The 4-Hour Workweek: Escape 9-5, Live Anywhere, And Join The New Rich
by Timothy Ferriss (Crown 2007).
Most of us would like to work half a day a week, generating enough income to spend the rest of our time traveling.
Most of us would also like to live with ourselves.
Tim Ferriss’ The 4-Hour Workweek
explains how to do the former but not the latter.
Ferriss’ plan is basic: Identify a product that someone else makes. Sell it online to a niche market. Have the manufacturer ship directly to the consumer. Only accept payment by electronic fulfillment. Empower your surrogates to address customer concerns unilaterally. Your job, after the start up, is to let the money roll in, freeing time to take tango lessons in Buenos Aires.
Ferriss’ principal argument is that Americans’ lives are dominated by “time famine,” with people spending thirty years working with colleagues they don’t like in order to buy things they don’t need. Many people would be happier if they downshifted to a less consumptive lifestyle that allowed them to spend more time during the primes of their lives engaged in creative or spiritual or intellectual pursuits. While they’re at it, everyone should throw out or donate to charity the 80% of their belongings they haven’t used in the past year.
“The rules most follow are nothing more than social conventions. There are no legal boundaries stopping you from creating an ideal life,” Ferriss writes. He’s correct. I used to tell law students that, if they wanted to practice entertainment law, all they had to do was practice entertainment law. Same goes for sailing through the South Pacific or living in Africa for a year. Make the necessary preparations and do it. It’s that simple.
I agree with Ferriss’ ends, but I’m appalled by his means.
Ferriss’ book advocates the Taylorization of mediocrity. Ferriss has no interest in being good at something if he can merely be good enough.
“’Expert’ in the context of selling product means that you know more about the topic than the purchaser. No more,” Ferriss states. If you want to learn something new, “read the three top-selling books on your topic and summarize each on one page.” To improve your “credibility indicators,” go online and “join two or three related trade organizations with official-sounding names.”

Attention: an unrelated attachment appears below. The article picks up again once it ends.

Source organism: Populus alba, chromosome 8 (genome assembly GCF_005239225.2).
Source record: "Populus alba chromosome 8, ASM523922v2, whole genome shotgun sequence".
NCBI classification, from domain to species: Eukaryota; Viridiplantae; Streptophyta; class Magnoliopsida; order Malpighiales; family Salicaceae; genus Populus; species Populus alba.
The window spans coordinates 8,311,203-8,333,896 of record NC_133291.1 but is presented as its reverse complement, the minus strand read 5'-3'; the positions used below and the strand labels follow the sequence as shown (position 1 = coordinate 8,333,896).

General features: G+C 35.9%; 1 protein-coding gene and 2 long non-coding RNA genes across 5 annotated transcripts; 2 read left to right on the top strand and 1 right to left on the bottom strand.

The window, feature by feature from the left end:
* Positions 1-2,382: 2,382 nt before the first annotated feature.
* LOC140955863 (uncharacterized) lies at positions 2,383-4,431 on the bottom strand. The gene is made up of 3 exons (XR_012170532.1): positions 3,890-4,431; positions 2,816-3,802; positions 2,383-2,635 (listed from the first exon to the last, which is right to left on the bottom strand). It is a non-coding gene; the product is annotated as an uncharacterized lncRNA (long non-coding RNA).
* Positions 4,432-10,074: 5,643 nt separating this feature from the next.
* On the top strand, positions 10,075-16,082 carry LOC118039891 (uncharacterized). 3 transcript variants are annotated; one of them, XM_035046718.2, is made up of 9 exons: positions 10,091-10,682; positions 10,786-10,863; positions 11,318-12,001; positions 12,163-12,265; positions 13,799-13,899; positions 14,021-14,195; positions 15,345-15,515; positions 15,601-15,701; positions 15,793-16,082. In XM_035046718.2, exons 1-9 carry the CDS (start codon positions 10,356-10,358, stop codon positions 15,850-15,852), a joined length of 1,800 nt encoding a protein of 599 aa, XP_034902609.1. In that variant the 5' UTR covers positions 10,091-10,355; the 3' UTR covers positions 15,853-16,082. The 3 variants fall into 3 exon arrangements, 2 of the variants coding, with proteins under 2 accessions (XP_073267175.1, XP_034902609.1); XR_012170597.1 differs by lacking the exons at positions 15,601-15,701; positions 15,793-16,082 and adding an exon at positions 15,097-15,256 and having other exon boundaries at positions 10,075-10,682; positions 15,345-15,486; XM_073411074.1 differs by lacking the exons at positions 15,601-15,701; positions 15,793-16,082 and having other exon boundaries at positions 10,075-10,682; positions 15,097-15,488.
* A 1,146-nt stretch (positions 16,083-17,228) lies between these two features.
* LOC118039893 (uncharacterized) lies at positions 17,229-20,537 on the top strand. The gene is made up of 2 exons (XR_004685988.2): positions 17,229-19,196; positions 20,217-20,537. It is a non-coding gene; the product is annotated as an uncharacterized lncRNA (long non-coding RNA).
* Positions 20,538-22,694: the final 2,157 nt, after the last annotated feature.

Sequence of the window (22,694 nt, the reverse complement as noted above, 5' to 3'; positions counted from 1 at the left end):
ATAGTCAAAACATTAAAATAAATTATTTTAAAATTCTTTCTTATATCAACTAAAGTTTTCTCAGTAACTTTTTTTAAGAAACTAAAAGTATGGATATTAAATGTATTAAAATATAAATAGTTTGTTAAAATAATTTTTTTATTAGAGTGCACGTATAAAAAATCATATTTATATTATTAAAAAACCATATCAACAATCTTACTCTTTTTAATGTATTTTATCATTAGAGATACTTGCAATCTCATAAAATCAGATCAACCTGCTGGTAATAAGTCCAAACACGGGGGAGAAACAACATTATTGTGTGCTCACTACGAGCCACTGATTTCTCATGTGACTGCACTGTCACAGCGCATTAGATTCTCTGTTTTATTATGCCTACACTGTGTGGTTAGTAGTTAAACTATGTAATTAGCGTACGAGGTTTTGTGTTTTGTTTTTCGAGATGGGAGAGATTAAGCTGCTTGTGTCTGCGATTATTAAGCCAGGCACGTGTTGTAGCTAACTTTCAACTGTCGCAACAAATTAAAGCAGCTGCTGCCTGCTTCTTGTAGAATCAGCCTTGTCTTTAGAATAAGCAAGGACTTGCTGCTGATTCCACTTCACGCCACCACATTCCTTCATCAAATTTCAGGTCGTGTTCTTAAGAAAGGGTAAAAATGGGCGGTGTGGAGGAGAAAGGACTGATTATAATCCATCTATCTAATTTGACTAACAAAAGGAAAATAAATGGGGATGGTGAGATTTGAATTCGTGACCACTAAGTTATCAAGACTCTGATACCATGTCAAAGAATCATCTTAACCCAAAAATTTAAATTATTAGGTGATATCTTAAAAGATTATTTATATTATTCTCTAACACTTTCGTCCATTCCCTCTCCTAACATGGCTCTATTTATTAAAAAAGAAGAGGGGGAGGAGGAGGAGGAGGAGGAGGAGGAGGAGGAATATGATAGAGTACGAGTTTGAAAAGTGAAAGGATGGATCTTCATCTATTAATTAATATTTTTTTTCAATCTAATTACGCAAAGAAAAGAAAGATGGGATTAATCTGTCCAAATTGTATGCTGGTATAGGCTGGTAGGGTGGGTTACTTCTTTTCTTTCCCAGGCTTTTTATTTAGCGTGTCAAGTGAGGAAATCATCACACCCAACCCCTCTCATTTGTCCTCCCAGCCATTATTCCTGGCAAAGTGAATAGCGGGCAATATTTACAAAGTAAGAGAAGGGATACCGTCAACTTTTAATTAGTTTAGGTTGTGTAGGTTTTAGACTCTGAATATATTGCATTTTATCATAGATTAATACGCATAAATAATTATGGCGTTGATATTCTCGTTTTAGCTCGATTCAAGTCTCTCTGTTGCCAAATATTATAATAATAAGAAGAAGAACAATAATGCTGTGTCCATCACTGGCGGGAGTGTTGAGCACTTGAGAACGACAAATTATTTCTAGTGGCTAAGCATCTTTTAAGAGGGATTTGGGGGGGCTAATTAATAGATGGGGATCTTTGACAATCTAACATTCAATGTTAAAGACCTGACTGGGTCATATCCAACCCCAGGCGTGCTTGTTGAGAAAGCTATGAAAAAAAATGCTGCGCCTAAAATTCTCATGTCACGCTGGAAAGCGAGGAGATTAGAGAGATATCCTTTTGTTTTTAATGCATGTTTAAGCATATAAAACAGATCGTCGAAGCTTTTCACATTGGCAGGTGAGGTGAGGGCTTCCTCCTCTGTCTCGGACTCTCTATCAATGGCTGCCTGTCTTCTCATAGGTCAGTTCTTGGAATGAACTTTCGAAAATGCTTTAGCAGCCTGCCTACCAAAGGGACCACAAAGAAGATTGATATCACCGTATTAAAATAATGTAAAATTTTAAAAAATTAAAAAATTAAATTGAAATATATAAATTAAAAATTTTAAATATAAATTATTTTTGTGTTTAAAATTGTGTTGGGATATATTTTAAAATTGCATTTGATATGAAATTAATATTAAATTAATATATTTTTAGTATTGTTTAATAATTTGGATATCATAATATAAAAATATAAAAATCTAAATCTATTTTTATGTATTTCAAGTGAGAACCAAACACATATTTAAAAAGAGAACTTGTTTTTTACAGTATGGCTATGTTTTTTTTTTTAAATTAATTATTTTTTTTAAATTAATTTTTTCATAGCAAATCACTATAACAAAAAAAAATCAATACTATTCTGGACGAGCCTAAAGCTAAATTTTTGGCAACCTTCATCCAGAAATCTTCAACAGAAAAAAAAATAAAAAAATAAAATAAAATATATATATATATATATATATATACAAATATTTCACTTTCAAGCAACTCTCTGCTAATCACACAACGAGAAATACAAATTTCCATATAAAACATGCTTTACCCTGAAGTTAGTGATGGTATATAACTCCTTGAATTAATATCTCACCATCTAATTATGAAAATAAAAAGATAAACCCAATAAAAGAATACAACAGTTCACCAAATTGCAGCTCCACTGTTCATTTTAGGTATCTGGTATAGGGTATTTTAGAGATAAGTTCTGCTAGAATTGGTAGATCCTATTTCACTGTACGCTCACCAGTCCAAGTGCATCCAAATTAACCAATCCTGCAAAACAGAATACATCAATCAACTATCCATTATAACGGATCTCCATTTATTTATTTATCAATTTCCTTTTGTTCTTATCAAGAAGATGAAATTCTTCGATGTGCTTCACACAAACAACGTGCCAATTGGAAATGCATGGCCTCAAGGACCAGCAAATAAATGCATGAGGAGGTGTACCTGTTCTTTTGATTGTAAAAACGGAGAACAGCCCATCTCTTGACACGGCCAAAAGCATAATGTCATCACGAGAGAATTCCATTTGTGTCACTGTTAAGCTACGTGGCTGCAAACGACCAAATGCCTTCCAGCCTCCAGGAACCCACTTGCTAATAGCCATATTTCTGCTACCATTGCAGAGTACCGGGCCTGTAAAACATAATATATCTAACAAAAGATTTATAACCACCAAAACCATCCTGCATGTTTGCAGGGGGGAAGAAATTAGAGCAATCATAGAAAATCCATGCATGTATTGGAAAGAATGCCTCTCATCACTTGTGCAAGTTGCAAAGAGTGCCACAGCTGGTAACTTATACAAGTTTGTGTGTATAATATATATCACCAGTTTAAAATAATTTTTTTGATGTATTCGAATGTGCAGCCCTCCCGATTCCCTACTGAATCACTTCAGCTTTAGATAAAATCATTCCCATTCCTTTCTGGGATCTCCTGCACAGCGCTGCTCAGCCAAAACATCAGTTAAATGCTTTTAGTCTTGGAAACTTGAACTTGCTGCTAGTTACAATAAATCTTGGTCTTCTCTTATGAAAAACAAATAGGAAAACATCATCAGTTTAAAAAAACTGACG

I have a term for people who operate this way: bullshit artists. The world needs fewer salesmen who can’t answer questions about the products they’re selling. The market can do without more lowest common denominator products that pretend to be, but aren’t, specialized for the niche user. For once, I’d like to see the morning show anchor ask the expert guest what university degree entitles her to the prenomial “Dr.” and which peer-reviewed journal published her field work.
Ferriss uses the example of a friend who, after three weeks, was able to call herself a “top relationship expert who, as featured in Glamour
and other national media, has counseled executives at Fortune 500 companies on how to improve their relationships in 24 hours or less.”
That copy might fool a few people fresh off the plane from rural Moldova, but most of us can see it for the non-resume it is. No academic degree in the field. No significant work experience. No publications (that Glamour
piece could be a quote – not that there’s anything wrong with that
). Put it all together, and it’s another minimally qualified person passing herself off as an expert.
Ferriss appears to have approached his book in the same manner. His ideas are interesting if you’ve never encountered them before, but, if you know what he’s talking about, his advice is thin and his corner cutting is obvious.
For example, Ferris challenges the common American misconception that extended foreign travel is expensive (when, in fact, it can cost significantly less than living in the States). One of his examples is a person who allegedly said, “I’ll only work in consulting until I’m 35, then retire and ride a motorcycle across China.”
Memorable quote. So memorable that anyone who’s read Vagabonding
by Rolf Potts will recognize it from the first chapter. The quote is adapted from Charlie Sheen’s character in Wall Street
, and Potts pointed out that, to most Americans watching the film, the quote barely registered, it seemed such a truism. In reality, Potts noted, a janitor in Sheen’s office building could afford a Chinese motorcycle expedition after working six months.
I have no personal use for Ferriss’ advice. As a lawyer, I’m expected by my clients to have an understanding of the field that goes well beyond having read the three top-selling books (and you know how the bestseller lists are jammed with novelizations about the Copyright Act’s writing requirement).
Even if pressure to perform didn’t come from the clients, I would hope it comes from inside. The people I respect want to master their jobs, not perform at a level a touch above getting fired.
Ferriss’ methods might be a workable way to improve efficiency, but I doubt they're the path to happiness and fulfillment. Who wants to wake up every morning and say, "Today, I'll do the minimum."?
Labels: Book Review, Long-Term Travel, Non-Fiction